An Open Letter to Drugs

And how they took my father from me.


I remember sitting in a freezing car in the middle of Los Angeles, looking out of the car window at the homeless people that passed. Many of them walked by without a second glance, but a couple of them made direct eye contact and stared. Eventually they moved along, but my heart raced as I waited for my father to return to the car. As every homeless person passed, I imaged my dad in their torn clothes, begging people for money on the streets. To this day, I'm not sure why my young mind had placed him there, maybe it was just one of my worst fears playing tricks on me. 

After a while, my dad did return with things wrapped in foil. I asked him what it was and he told me it was food. So naturally, being a kid, I asked him if I could have some. He wouldn't let me touch the foil and hid it in the middle console of his car. I shrugged it off and happily took the gift he had promised me, a small turtle from the street corner vendor. It took my mind off of the foil completely and that was the end of that.

I must have been around the age of twelve then, I'm twenty-three now. I remember bits and pieces of that day for some odd reason even though nothing was that particular about it. Maybe it stuck in my head because I could sense something was off or maybe it's just one of those weird memories that stick to you to fill some space.

If you're wondering what was in that foil, I couldn't tell you. I can tell you that recently I was confronted with the fact that my father is an addict and you could assume that he was buying drugs as I did. I mean, I had always kind of known but I was in denial until his addiction confronted me head on. 

My dad and I didn't always have an incredible relationship but it wasn't as bad as it could be. He never abused me, he was never mean to me, and although he clearly neglected me, he seemed to love me. I constantly heard the rumors from my mother that he didn't pay child support for me but I refused to believe it. I idolized him and put him before my mother (even though she was the one taking care of me) because I didn't see him much. I always tried being like my father even though I'm a girl, I took up skating as a hobby because he liked to skateboard. Even convinced him to take me to get one because I wanted him to be excited about spending time with me. I begged my friends to teach me how to get better at skating, my dad wasn't around to teach me and I wanted to impress him. I wore band shirts of the bands that he liked, you name it.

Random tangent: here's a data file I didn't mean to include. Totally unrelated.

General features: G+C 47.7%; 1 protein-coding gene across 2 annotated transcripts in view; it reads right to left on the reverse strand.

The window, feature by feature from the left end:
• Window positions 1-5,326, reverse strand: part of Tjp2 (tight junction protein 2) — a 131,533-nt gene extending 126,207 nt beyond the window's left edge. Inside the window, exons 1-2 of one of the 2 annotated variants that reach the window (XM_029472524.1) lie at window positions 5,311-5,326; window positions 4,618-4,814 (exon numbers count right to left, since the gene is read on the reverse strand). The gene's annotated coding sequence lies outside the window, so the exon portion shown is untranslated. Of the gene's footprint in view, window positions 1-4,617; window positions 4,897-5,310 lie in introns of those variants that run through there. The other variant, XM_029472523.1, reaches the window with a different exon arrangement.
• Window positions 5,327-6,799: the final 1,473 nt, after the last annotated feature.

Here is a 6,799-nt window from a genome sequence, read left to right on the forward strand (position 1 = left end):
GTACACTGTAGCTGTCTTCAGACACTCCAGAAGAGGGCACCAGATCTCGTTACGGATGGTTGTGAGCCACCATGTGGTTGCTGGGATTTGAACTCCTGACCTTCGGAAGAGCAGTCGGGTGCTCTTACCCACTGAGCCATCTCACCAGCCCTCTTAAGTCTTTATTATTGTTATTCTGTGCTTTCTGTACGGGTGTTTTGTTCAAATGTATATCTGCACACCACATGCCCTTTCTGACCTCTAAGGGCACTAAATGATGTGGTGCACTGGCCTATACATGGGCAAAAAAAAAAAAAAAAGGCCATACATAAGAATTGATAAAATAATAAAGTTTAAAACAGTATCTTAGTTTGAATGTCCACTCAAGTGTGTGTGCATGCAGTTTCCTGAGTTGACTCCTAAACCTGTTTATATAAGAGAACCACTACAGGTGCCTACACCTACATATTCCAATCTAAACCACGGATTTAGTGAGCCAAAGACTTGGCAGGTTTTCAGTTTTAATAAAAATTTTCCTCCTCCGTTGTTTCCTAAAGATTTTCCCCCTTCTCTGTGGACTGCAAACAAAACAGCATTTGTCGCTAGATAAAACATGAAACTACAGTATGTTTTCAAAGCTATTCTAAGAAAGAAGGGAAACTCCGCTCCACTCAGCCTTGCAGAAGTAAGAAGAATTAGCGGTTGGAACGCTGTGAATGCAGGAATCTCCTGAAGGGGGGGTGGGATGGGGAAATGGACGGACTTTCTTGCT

We talked on the phone pretty often and he would always show interest in my life. He was my best friend at a point, and none of the negative aspects mattered to me. I defended him whenever someone spoke against him and made sure that everyone knew how much he meant to me. Then everything changed one day.

I logged into Facebook to see a post from my father stating, "someone get a hold of my wife, I've been shot." EXCUSE ME? The phone slipped right through my fingers. I remember fumbling to pick it up as quick as my shaking hands would allow and I tried calling him. No answer. By this time, I'm assuming that he's dead. Tears are storming my cheeks and I can't breathe. I'm gasping for air when my grandma (his mom) starts to call me. She tells me that he's alive and being rushed to the hospital. 

I tried calling his wife, my stepmom, but she didn't want to speak to me. I was at a loss for what to do, I just wanted to hear his voice and know that he was truly ok. Eventually, my father did contact me and tell me he was going to live. He explained to me that his friend saved him and jumped in front of the second bullet that was fired at my father, sacrificing his own life for him. I had never been so grateful in my entire life.

Time passed and my father grew more distant. I can only imagine the emotional agony of being shot—but also watching your friend die right in front of you to save your life. I tried to be understanding and gave him his space but things never returned to normal. Not that they ever were normal to begin with, I guess.

Years passed and my father started a divorce. I tried to steer clear of that and be there for him, but I was young and unsure how to console him. I purposely started to study psychology so I could try to do more to help him, which is still my major to this day but I couldn't change him and I couldn't save him.